Object
Object Ob*ject" ([o^]b*j[e^]kt"), v. t. [imp. & p. p. {Objected}; p. pr. & vb. n. {Objecting}.] [L. objectus, p. p. of objicere, obicere, to throw or put before, to oppose; ob (see {Ob-}) + jacere to throw: cf. objecter. See {Jet} a shooting forth.] 1. To set before or against; to bring into opposition; to oppose. [Obs.] [1913 Webster]

Of less account some knight thereto object, Whose loss so great and harmful can not prove. --Fairfax. [1913 Webster]

Some strong impediment or other objecting itself. --Hooker. [1913 Webster]

Pallas to their eyes The mist objected, and condensed the skies. --Pope. [1913 Webster]

2. To offer in opposition as a criminal charge or by way of accusation or reproach; to adduce as an objection or adverse reason. [1913 Webster]

He gave to him to object his heinous crime. --Spencer. [1913 Webster]

Others object the poverty of the nation. --Addison. [1913 Webster]

The book . . . giveth liberty to object any crime against such as are to be ordered. --Whitgift. [1913 Webster]


The Collaborative International Dictionary of English. 2000.

Synonyms:

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  • Object — may refer to: Object (philosophy), a thing, being or concept Entity, something that is tangible and within the grasp of the senses As used in object relations theories of psychoanalysis, that to which a subject relates. Object (grammar), a… …   Wikipedia

  • Object — Ob ject ([o^]b j[e^]kt), n. [L. objectus. See {Object}, v. t.] 1. That which is put, or which may be regarded as put, in the way of some of the senses; something visible or tangible and persists for an appreciable time; as, he observed an object… …   The Collaborative International Dictionary of English

  • object — ob·ject 1 / äb jikt/ n 1: something toward which thought, feeling, or action is directed see also natural object 2: the purpose or goal of something; esp in the civil law of Louisiana: the purpose for which a contract or obligation is formed… …   Law dictionary

  • object — object, objective nouns. Both words have the meaning ‘something sought or aimed at’ and in practice they are often interchangeable, although object is more common when followed by a qualifying construction, e.g. one with in or of (and is… …   Modern English usage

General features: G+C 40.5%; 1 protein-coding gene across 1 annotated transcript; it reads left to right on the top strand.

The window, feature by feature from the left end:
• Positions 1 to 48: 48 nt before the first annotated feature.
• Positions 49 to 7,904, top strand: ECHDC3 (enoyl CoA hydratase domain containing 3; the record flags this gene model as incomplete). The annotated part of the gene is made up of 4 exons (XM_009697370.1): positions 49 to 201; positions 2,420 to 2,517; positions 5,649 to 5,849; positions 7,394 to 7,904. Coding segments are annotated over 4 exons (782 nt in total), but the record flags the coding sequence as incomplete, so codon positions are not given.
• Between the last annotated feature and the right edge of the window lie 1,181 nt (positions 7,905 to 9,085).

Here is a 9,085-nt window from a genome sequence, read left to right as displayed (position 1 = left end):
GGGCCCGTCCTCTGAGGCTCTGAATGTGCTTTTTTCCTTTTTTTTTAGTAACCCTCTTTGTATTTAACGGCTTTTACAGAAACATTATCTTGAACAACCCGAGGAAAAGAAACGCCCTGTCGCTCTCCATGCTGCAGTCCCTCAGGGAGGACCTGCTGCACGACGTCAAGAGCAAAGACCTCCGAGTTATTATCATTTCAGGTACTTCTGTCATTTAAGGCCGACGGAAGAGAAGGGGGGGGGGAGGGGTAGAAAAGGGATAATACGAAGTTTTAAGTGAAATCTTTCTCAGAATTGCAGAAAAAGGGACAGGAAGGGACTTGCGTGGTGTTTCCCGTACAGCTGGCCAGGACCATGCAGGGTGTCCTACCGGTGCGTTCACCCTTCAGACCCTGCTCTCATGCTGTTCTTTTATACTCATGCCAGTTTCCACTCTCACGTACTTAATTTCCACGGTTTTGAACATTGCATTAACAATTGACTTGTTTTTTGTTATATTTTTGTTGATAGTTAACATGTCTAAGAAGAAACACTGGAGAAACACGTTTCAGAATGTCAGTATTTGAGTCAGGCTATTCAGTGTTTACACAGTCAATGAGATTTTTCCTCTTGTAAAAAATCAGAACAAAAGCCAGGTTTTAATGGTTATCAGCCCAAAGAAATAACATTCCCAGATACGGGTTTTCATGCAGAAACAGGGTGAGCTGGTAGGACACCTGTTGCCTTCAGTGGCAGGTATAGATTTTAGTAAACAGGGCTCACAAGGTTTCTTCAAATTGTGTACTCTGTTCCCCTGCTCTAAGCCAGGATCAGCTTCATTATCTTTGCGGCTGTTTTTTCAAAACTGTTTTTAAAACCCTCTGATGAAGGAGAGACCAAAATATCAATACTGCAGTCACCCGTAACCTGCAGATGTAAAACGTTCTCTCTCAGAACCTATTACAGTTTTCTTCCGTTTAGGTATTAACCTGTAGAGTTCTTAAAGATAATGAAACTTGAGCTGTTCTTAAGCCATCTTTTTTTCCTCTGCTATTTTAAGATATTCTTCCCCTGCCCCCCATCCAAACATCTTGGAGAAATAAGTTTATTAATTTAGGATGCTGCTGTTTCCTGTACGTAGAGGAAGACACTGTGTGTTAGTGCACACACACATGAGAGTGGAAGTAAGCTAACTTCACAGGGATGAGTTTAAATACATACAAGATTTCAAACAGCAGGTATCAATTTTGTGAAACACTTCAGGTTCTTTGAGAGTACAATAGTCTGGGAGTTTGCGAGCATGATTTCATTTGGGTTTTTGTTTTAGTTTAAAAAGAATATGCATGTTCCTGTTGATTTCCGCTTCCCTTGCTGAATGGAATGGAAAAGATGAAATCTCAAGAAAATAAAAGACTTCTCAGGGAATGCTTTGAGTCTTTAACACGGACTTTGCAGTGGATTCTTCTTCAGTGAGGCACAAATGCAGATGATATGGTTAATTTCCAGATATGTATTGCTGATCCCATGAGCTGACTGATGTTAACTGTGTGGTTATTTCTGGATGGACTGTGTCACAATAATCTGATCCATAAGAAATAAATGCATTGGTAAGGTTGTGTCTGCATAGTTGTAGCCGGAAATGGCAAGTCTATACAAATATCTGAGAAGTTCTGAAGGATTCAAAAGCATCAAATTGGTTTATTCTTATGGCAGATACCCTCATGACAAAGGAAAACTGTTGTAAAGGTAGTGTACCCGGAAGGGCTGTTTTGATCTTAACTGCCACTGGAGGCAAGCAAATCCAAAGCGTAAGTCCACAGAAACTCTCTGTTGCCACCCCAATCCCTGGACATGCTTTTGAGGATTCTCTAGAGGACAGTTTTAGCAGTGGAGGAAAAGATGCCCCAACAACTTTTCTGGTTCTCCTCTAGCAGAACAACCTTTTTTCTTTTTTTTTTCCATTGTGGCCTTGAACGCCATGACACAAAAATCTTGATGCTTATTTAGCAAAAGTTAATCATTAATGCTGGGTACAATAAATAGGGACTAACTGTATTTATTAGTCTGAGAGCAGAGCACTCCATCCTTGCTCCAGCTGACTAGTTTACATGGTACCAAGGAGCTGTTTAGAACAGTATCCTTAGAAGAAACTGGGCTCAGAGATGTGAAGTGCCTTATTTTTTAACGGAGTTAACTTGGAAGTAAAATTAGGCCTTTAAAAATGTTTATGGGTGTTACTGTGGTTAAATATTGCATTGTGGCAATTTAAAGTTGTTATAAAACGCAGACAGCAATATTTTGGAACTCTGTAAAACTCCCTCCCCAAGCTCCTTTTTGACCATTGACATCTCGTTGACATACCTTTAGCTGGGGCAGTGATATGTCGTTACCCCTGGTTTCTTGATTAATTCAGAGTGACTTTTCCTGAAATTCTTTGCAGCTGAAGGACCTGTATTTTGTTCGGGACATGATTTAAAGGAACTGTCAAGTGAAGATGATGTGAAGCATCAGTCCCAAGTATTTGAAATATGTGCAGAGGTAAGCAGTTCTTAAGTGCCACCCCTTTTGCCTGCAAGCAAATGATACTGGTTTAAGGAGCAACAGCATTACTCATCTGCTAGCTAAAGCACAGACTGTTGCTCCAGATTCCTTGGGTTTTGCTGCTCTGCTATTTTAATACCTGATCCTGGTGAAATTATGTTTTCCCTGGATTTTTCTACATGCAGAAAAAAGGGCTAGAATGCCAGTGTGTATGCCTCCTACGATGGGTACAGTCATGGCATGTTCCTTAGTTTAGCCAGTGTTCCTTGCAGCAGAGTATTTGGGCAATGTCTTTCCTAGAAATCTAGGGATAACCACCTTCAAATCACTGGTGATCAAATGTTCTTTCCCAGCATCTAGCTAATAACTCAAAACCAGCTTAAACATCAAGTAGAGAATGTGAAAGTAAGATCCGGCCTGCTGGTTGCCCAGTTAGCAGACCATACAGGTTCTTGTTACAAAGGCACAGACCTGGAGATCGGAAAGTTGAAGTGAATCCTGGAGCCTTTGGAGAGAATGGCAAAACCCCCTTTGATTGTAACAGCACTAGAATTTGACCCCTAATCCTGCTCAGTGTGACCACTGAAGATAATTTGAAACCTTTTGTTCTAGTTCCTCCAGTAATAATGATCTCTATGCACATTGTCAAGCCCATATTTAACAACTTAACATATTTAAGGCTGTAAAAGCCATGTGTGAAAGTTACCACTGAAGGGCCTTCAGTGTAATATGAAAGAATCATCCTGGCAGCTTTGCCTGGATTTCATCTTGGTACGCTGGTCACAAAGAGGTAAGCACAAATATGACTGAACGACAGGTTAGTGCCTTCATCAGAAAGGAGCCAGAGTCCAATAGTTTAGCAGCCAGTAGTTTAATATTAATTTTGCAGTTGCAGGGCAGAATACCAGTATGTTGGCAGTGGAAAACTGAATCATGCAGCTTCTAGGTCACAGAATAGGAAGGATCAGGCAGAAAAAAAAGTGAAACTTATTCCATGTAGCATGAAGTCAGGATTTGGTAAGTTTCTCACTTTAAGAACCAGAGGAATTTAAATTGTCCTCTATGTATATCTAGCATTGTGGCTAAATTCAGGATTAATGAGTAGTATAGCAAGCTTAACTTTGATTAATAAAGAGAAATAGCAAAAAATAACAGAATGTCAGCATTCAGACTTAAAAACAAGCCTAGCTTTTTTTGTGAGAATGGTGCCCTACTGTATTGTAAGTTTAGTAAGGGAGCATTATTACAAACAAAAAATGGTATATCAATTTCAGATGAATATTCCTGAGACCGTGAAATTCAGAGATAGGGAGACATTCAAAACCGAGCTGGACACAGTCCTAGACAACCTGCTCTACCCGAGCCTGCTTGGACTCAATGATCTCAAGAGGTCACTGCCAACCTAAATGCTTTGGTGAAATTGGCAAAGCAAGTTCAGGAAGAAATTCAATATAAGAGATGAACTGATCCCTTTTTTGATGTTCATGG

• object — [äb′jikt, äbjekt; ] for v. [ əb jekt′, äbjekt′] n. [ME < ML objectum, something thrown in the way < L objectus, a casting before, that which appears, orig. pp. of objicere < ob (see OB ) + jacere, to throw: see JET1] 1. a thing that can… …   English World dictionary

  • object# — object n 1 *thing, article Analogous words: *affair, concern, matter, thing: *form, figure, shape, configuration 2 objective, goal, end, aim, design, purpose, *intention, intent Analogous words: * …   New Dictionary of Synonyms

  • object — the noun [14] and object the verb [15] have diverged considerably over the centuries, but they come from the same ultimate source: Latin obicere. This was a compound verb formed from the prefix ob ‘towards’ and jacere ‘throw’ (source of English… …   The Hutchinson dictionary of word origins

  • object — [n1] thing able to be seen/felt/perceived article, body, bulk, commodity, doodad*, doohickey*, entity, fact, gadget, gizmo*, item, mass, matter, phenomenon, reality, something, substance, thingamajig*, volume, whatchamacallit*, widget*; concept… …   New thesaurus

  • object — the noun [14] and object the verb [15] have diverged considerably over the centuries, but they come from the same ultimate source: Latin obicere. This was a compound verb formed from the prefix ob ‘towards’ and jacere ‘throw’ (source of English… …   Word origins

  • object — ► NOUN 1) a material thing that can be seen and touched. 2) a person or thing to which an action or feeling is directed. 3) a goal or purpose. 4) Grammar a noun or noun phrase governed by a transitive verb or by a preposition. ► VERB ▪ express… …   English terms dictionary

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